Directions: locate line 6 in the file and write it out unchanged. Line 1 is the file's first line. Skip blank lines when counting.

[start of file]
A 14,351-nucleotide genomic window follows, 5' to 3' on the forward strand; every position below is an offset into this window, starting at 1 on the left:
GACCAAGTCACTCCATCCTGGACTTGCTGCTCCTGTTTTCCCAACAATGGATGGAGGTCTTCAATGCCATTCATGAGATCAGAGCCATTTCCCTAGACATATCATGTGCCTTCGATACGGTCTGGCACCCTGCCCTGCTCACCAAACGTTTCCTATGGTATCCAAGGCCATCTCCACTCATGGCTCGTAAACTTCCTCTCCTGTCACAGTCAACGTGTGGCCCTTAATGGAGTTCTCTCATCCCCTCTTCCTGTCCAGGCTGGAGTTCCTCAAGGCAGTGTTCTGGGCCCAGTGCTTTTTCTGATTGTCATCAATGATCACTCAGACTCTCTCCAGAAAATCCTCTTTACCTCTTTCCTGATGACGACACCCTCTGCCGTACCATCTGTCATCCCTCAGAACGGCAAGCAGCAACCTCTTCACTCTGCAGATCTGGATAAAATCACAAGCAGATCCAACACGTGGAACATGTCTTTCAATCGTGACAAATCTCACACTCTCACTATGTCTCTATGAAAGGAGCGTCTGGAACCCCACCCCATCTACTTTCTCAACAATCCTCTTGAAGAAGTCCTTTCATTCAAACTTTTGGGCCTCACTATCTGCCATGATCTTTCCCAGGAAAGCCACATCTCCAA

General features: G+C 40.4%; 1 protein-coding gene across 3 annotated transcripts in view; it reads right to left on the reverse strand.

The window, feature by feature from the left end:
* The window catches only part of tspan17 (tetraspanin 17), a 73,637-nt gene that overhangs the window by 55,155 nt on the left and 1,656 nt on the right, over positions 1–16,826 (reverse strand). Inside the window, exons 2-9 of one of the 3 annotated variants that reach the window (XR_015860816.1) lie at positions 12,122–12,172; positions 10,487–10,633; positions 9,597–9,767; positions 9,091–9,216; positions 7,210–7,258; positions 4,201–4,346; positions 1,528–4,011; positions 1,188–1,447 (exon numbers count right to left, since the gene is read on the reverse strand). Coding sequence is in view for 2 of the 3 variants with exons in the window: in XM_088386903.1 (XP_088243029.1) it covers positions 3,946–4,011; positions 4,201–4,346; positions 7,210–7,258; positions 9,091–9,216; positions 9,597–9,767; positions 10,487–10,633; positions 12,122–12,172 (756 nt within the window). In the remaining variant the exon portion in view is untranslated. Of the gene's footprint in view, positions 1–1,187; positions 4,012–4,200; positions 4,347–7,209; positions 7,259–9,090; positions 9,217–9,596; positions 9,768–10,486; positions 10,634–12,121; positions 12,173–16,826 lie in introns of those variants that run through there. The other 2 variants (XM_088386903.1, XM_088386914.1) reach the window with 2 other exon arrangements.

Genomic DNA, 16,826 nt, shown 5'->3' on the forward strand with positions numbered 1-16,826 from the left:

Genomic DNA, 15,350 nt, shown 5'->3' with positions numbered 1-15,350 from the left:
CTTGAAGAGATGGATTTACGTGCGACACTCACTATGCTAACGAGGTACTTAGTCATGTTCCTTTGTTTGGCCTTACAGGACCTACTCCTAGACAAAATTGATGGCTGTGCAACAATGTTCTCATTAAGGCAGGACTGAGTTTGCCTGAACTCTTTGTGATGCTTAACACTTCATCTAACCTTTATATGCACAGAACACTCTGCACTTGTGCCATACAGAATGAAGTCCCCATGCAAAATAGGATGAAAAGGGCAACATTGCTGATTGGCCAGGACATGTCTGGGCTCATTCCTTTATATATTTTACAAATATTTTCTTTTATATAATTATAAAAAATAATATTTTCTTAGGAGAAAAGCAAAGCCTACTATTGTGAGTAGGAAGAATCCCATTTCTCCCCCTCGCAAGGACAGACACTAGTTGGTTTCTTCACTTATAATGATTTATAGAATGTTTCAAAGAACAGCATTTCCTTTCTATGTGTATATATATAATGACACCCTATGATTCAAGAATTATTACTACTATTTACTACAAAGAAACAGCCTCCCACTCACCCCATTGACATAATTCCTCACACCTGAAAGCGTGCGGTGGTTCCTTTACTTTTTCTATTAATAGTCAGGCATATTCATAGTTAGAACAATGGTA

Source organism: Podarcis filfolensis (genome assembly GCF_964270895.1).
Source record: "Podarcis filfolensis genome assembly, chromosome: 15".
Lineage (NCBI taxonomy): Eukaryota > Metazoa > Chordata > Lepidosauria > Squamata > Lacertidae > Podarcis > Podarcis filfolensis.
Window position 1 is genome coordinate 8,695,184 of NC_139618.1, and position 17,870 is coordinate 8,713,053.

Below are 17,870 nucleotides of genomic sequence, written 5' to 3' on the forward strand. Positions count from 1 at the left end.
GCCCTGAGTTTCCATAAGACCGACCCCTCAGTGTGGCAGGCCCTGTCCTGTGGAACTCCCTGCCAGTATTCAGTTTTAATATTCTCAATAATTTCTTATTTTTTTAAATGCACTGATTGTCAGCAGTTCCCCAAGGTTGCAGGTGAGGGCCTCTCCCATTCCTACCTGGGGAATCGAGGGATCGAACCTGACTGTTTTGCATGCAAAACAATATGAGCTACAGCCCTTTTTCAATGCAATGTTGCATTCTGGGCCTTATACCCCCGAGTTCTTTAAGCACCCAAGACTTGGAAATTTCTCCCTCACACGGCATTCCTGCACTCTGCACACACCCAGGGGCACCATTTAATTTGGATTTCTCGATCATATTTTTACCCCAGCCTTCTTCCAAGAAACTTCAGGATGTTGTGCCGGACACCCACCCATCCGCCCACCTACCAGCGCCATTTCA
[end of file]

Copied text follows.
Genomic DNA, 16,826 nt, shown 5'->3' on the forward strand with positions numbered 1-16,826 from the left: